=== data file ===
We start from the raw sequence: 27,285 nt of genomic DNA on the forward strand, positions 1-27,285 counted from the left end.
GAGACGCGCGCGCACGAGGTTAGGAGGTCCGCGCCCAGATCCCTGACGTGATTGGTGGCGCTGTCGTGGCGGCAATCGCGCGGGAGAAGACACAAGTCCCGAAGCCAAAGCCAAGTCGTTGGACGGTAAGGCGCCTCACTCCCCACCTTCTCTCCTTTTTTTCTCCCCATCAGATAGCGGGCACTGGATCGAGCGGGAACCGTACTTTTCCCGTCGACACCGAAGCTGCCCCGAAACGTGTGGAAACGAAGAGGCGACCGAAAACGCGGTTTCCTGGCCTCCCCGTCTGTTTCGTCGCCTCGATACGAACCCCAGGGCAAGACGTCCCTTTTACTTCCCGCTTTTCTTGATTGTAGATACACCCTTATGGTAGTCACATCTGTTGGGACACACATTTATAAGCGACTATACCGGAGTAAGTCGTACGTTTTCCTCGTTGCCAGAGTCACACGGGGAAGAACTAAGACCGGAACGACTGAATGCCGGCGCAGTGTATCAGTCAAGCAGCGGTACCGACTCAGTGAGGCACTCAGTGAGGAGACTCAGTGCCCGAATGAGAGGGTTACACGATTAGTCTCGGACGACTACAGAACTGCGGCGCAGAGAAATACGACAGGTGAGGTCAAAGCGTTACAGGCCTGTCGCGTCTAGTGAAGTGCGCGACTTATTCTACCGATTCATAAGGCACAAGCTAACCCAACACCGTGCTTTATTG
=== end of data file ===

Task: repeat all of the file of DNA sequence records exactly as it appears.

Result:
We start from the raw sequence: 27,285 nt of genomic DNA on the forward strand, positions 1-27,285 counted from the left end.
GAGACGCGCGCGCACGAGGTTAGGAGGTCCGCGCCCAGATCCCTGACGTGATTGGTGGCGCTGTCGTGGCGGCAATCGCGCGGGAGAAGACACAAGTCCCGAAGCCAAAGCCAAGTCGTTGGACGGTAAGGCGCCTCACTCCCCACCTTCTCTCCTTTTTTTCTCCCCATCAGATAGCGGGCACTGGATCGAGCGGGAACCGTACTTTTCCCGTCGACACCGAAGCTGCCCCGAAACGTGTGGAAACGAAGAGGCGACCGAAAACGCGGTTTCCTGGCCTCCCCGTCTGTTTCGTCGCCTCGATACGAACCCCAGGGCAAGACGTCCCTTTTACTTCCCGCTTTTCTTGATTGTAGATACACCCTTATGGTAGTCACATCTGTTGGGACACACATTTATAAGCGACTATACCGGAGTAAGTCGTACGTTTTCCTCGTTGCCAGAGTCACACGGGGAAGAACTAAGACCGGAACGACTGAATGCCGGCGCAGTGTATCAGTCAAGCAGCGGTACCGACTCAGTGAGGCACTCAGTGAGGAGACTCAGTGCCCGAATGAGAGGGTTACACGATTAGTCTCGGACGACTACAGAACTGCGGCGCAGAGAAATACGACAGGTGAGGTCAAAGCGTTACAGGCCTGTCGCGTCTAGTGAAGTGCGCGACTTATTCTACCGATTCATAAGGCACAAGCTAACCCAACACCGTGCTTTATTG